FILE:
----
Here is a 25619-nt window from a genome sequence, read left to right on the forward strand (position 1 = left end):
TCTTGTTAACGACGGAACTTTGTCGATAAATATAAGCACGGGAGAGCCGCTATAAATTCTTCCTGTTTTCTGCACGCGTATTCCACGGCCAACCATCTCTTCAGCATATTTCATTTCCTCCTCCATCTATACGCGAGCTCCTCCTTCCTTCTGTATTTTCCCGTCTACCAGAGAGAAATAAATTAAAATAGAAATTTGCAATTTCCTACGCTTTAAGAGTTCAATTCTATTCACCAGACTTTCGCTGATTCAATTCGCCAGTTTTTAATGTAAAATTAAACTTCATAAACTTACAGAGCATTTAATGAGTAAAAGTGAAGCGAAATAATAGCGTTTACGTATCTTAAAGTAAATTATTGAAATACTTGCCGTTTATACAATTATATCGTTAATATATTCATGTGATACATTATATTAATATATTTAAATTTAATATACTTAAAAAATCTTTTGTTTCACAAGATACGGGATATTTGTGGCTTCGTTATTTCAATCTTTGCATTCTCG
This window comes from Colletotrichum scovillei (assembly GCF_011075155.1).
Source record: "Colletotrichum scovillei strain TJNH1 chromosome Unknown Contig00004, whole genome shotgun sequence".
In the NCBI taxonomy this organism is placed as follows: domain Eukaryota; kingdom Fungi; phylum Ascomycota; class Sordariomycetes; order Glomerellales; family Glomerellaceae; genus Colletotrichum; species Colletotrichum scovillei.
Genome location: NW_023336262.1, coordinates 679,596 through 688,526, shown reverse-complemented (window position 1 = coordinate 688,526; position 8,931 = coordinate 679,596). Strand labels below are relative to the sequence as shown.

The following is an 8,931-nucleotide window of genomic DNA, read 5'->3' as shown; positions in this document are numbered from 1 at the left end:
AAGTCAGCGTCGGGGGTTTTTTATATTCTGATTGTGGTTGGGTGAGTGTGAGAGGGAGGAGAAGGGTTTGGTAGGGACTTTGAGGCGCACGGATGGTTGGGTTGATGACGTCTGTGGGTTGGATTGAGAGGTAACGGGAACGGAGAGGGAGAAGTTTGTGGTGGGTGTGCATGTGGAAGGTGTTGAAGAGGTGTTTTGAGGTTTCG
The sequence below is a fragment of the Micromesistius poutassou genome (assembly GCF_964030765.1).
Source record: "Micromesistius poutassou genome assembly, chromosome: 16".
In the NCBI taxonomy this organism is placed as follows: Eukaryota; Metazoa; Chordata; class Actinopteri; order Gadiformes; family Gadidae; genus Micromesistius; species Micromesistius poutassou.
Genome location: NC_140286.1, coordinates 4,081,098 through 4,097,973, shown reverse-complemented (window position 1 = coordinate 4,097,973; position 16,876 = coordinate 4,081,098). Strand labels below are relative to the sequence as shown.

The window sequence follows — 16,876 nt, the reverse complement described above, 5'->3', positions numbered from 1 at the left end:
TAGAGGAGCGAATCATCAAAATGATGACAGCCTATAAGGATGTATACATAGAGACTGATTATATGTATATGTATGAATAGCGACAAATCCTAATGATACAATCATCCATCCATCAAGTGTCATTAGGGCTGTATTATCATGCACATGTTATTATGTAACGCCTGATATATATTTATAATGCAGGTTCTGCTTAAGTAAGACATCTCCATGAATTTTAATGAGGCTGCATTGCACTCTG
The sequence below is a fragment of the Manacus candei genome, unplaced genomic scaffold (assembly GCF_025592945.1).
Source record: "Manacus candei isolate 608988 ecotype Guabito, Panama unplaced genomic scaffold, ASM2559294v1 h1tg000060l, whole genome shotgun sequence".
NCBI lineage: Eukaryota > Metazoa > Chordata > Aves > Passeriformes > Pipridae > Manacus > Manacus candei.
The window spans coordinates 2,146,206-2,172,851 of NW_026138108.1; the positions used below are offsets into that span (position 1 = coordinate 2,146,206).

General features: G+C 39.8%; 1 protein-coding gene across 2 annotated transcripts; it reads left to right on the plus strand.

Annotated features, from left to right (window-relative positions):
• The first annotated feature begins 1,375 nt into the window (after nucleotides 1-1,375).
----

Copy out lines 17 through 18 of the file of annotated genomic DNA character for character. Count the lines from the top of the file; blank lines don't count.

NCBI lineage: Eukaryota > Metazoa > Chordata > Aves > Passeriformes > Pipridae > Manacus > Manacus candei.
The window spans coordinates 2,146,206-2,172,851 of NW_026138108.1; the positions used below are offsets into that span (position 1 = coordinate 2,146,206).